Porting the Alexa Minecraft Skill to Android Using Spokestack

June 09, 2020

This post is part of the Porting a Smart Speaker Voice App to Mobile series, which discusses how to turn an Alexa skill into a mobile app using Spokestack as a replacement for Amazon’s voice services. Other articles in the series can be found at the following links:


This tutorial will walk you through the details of porting an Alexa skill to Android. To be specific, we’ll be recreating a skill that lets the user ask for a recipe in Minecraft. The full code for our finished app is here; feel free to download it for reference as you follow along. We’ll go through it step by step in the tutorial for sake of discussion.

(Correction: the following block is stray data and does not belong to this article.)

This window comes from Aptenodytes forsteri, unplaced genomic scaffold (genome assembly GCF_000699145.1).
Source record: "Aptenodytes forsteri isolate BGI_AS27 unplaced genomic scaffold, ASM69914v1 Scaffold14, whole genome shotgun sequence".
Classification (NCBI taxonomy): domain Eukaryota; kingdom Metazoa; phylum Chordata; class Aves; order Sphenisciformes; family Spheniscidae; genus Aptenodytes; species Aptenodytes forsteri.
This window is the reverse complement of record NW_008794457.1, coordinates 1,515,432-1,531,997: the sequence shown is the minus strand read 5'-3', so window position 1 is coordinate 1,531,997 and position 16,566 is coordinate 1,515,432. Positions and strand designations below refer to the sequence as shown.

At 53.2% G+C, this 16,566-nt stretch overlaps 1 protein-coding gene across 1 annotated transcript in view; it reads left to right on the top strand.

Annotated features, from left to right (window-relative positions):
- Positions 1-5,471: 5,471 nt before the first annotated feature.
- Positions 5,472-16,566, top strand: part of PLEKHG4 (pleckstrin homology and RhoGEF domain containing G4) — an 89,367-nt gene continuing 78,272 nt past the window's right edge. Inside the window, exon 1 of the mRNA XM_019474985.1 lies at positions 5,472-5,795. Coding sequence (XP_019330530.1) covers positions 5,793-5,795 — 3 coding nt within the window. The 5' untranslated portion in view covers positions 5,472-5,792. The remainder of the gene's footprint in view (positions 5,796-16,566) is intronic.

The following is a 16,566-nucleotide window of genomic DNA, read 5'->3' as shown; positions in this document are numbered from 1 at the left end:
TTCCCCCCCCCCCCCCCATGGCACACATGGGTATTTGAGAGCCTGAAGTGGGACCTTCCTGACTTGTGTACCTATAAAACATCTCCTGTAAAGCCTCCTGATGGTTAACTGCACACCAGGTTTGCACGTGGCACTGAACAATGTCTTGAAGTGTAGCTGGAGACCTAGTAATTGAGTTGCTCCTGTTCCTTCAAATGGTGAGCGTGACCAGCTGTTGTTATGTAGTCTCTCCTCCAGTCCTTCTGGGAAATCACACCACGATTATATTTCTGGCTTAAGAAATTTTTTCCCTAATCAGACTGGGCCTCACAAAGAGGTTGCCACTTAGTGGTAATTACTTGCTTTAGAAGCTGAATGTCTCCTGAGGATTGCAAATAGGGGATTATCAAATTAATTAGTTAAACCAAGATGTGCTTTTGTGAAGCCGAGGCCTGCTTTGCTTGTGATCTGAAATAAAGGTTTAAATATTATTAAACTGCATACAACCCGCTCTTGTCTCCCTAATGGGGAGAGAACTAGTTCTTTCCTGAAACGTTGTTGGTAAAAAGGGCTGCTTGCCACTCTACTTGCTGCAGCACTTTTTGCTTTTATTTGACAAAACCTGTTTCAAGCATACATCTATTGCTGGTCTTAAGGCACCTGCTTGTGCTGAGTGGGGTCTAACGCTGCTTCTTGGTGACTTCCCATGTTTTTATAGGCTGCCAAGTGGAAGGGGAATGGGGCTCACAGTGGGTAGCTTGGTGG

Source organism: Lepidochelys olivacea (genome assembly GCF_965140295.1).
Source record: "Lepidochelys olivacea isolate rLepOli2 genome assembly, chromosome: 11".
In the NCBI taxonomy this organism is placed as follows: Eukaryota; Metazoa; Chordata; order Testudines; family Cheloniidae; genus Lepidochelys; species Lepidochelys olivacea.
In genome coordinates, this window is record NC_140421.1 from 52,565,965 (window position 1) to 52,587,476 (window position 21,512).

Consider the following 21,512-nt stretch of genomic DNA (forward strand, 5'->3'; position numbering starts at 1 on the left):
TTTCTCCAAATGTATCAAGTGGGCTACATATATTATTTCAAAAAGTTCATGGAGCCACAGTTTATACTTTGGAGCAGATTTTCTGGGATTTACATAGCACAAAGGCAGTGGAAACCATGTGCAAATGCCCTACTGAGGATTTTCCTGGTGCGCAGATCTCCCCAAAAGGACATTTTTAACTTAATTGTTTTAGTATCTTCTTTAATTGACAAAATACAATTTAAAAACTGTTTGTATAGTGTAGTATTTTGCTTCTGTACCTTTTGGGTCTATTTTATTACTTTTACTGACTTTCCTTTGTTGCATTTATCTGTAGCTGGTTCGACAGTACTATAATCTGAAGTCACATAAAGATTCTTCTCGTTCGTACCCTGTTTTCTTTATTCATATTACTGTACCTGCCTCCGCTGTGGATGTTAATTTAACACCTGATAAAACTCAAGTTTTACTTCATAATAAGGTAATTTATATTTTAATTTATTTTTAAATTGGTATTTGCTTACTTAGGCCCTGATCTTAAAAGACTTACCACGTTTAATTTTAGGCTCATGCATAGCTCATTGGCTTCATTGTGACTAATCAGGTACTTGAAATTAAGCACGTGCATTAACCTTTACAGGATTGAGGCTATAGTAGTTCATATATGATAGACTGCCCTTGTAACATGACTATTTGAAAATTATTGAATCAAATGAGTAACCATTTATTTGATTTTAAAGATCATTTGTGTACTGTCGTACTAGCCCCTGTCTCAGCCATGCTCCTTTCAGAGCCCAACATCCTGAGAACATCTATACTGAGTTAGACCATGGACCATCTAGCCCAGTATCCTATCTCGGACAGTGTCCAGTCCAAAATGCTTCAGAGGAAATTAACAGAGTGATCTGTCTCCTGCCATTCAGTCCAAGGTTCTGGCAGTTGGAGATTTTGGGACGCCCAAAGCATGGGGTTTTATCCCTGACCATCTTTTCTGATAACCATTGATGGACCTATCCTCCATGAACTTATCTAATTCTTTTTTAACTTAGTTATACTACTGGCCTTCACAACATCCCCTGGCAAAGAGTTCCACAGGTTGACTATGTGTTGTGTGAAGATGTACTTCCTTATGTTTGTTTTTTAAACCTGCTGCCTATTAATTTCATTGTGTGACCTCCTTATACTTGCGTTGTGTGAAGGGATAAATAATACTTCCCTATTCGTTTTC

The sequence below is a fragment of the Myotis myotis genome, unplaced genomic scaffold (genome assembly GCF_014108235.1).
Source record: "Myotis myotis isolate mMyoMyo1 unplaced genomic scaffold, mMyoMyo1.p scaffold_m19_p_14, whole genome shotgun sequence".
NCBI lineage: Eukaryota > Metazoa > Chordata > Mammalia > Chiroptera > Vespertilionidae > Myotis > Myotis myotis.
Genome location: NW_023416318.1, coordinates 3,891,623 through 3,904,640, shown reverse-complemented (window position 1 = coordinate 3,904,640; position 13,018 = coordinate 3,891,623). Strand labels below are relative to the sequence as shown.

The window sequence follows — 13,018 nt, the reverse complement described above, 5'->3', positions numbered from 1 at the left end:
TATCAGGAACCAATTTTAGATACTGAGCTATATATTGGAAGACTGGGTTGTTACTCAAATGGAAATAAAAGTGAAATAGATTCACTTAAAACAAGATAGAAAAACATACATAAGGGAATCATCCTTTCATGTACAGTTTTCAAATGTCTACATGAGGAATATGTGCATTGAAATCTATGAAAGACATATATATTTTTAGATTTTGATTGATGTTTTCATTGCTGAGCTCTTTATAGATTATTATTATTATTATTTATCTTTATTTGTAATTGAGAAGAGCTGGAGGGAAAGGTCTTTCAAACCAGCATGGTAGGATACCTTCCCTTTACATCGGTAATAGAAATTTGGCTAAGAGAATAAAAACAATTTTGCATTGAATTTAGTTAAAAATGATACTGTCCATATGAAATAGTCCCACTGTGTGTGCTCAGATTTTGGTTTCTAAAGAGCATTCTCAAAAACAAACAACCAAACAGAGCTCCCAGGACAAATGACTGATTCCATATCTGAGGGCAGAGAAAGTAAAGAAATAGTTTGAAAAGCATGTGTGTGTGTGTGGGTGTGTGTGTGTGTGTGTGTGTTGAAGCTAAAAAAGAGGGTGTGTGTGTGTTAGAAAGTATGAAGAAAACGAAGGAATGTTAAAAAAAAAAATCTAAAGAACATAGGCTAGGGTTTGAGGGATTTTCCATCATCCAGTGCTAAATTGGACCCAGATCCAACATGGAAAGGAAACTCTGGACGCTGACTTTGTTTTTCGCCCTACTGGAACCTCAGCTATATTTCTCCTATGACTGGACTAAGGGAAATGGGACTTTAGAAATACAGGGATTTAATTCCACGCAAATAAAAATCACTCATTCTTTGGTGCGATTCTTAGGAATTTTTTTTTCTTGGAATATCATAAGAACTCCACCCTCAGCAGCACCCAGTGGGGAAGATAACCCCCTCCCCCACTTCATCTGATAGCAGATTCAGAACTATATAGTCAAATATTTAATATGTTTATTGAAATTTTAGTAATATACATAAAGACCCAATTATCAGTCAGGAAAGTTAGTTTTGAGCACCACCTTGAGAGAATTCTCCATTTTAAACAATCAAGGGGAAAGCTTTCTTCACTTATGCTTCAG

First, a quick note on language choice. Android development has been moving toward Kotlin as its preferred language. Our other Android guides are written with that in mind, but we’re going to switch gears for this one. Amazon provides a Java SDK for Alexa development, so in order to ease friction between the two ecosystems, we’ll port the skill to Java instead of Kotlin. The example code here shouldn’t be too complex to translate into Kotlin if you’re familiar with it.

With that pretext out of the way, let’s get to coding. Our first job will be to establish the mobile-specific stuff you don’t have to do when setting up an Alexa skill.

App Scaffolding